Man bites policeman to avoid breath test

13:43, May 05, 2011      

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A driver bit the hand of a police officer to avoid an alcohol test on Monday in Taiyuan, capital of North China's Shanxi province, local police said on Wednesday.

The man, surnamed Hao, is being charged with dangerous driving after police finally administered a breath test, which showed that his alcohol level was above the legal limit.

A later blood test revealed Hao's alcohol level was 129 milligrams of alcohol for 100 milliliters of blood, exceeding the legal threshold of 80 milligrams of alcohol for 100 milliliters of blood, local traffic police said.

On Monday afternoon, a police officer stopped Hao's off-road vehicle after he disobeyed traffic rules on Chaoyang Street and asked to see his driver's license. Hao handed over a photocopy of his license, which showed the license had expired. When the police officer requested Hao's original license, he got out of the car and snatched the copy back.

The police officer, smelling alcohol on him, asked Hao to take a breath test.

Instead of complying, Hao bit the officer's hand and grabbed the officer by the neck, according to police.

The fight lasted for about 20 minutes before other officers arrived.

Hao was the first person to be caught drunken driving in Taiyuan since a newly amended law took effect on Sunday, which imposes harsher punishments on drunk drivers.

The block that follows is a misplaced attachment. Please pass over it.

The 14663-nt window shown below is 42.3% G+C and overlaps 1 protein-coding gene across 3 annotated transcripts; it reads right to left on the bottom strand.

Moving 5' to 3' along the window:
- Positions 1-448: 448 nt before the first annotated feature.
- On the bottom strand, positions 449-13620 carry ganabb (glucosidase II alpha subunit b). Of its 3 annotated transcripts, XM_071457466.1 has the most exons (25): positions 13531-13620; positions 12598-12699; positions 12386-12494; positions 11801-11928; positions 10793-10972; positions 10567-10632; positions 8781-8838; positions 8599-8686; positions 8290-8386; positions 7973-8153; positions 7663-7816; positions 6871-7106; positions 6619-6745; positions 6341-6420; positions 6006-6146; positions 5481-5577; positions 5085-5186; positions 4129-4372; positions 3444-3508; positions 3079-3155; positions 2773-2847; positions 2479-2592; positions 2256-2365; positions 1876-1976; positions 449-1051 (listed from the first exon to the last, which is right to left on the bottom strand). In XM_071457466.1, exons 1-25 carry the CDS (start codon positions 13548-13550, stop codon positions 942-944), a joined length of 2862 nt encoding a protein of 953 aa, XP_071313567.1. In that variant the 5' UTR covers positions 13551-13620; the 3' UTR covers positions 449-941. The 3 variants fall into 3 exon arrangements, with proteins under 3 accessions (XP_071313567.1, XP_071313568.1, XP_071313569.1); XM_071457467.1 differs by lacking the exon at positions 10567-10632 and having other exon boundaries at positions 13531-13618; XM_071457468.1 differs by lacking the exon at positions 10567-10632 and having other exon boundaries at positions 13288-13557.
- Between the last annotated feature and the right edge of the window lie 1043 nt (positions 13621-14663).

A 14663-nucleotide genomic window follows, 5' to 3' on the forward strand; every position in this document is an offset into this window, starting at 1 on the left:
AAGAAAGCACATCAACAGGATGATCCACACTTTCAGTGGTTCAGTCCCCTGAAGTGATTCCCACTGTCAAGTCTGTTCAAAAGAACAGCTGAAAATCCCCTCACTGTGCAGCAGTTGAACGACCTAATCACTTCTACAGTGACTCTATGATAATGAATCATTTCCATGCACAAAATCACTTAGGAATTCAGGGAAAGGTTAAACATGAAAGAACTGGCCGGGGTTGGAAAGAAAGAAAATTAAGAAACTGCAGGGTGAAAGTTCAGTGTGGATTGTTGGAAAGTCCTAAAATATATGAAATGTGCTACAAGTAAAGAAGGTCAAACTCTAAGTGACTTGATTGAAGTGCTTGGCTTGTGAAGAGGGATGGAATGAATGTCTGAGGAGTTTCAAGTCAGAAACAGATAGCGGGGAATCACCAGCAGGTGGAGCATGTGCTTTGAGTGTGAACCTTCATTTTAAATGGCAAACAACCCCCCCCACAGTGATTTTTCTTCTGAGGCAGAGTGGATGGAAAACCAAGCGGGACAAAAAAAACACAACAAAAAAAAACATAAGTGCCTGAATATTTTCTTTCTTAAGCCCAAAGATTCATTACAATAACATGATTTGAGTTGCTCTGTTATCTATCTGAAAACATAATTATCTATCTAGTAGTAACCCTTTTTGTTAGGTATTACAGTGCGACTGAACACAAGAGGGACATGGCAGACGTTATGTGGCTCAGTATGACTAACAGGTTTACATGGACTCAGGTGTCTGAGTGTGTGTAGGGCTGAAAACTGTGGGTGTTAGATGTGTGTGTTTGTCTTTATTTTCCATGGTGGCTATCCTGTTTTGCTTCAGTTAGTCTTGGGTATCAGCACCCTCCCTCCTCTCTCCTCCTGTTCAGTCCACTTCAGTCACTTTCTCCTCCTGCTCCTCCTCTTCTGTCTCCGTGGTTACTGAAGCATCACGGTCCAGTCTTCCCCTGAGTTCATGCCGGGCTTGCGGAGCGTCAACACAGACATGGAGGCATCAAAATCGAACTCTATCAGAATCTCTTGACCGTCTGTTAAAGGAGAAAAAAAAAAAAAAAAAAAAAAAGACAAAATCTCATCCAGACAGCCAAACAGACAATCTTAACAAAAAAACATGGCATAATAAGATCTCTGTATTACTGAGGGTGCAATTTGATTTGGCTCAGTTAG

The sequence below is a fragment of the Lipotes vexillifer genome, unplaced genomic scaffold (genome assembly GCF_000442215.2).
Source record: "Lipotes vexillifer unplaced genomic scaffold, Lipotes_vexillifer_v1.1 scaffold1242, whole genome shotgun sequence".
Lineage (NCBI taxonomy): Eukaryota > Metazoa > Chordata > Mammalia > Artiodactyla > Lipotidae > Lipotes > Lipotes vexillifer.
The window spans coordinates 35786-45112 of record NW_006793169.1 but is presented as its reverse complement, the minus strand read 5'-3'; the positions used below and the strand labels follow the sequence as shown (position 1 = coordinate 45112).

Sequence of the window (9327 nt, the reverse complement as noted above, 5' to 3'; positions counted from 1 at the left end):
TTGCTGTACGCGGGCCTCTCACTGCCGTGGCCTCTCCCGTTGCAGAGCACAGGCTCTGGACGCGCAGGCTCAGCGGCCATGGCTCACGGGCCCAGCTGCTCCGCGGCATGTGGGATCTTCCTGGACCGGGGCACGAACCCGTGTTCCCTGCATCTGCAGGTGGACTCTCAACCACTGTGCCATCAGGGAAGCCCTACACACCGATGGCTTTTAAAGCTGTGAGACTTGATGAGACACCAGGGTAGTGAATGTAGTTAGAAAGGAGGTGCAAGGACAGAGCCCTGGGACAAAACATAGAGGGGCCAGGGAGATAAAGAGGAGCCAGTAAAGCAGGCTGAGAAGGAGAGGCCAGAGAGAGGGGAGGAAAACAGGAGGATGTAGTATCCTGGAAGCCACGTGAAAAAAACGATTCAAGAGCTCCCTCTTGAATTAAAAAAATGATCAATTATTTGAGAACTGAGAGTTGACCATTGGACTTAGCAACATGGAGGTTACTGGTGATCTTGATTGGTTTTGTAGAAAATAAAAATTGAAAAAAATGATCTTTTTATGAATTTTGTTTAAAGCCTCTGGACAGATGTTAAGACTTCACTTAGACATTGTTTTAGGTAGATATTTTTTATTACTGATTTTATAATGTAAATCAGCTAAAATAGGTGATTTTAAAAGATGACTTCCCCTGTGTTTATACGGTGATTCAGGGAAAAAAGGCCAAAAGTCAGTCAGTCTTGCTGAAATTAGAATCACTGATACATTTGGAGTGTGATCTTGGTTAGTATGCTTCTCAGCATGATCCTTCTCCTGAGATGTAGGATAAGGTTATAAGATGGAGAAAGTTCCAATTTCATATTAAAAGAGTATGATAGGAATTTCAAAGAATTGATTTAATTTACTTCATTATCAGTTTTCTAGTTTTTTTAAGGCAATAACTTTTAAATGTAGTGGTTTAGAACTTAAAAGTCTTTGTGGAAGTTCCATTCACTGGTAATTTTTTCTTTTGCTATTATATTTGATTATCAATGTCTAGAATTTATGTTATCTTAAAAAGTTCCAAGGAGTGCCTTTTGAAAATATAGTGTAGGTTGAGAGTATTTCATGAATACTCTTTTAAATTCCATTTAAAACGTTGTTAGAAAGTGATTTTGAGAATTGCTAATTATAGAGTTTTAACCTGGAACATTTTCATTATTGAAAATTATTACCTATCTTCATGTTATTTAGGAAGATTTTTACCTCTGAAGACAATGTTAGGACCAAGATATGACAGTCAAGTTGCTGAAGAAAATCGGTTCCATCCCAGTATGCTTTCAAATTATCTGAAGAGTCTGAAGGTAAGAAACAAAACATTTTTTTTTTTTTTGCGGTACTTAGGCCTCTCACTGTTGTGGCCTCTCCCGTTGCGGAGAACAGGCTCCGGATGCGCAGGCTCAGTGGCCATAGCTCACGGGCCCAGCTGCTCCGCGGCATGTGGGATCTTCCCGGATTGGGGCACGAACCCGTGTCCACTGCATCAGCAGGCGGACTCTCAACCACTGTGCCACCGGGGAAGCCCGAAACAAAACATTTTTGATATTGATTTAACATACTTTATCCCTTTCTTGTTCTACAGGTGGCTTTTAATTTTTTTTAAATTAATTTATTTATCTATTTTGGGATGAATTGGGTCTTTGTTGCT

The amended Road Traffic Safety Law states that anyone caught drunken driving will see their driver's license revoked upon conviction, and have to wait five years to apply for a new license and face detention for up to six months.

The nationwide crackdown on drunken driving has led to dozens of other drivers being caught.

Nine drivers have been caught drunken driving in Beijing since Sunday morning, three of whom were involved in car accidents, according to statistics from the city's traffic management bureau.

In Yunnan's provincial capital of Kunming, six cases of drunken driving have been investigated by police since May 1. Four of the cases have resulted in dangerous driving charges, while the other two are still under investigation, according to Kunming police.

In recent years, fatal car accidents in Chinese cities such as Chengdu, Nanjing and Hangzhou have triggered a public outcry calling for stricter penalties for drunken driving.

The crackdown has already had an effect. According to a Tuesday statement by the traffic management authority of the Ministry of Public Security, the number of alcohol-related road accidents that occurred during this year's Labor Day holiday dropped 27.6 percent year-on-year.

A total of 1,458 accidents were reported between 12 am Saturday morning and 3 pm Monday afternoon.

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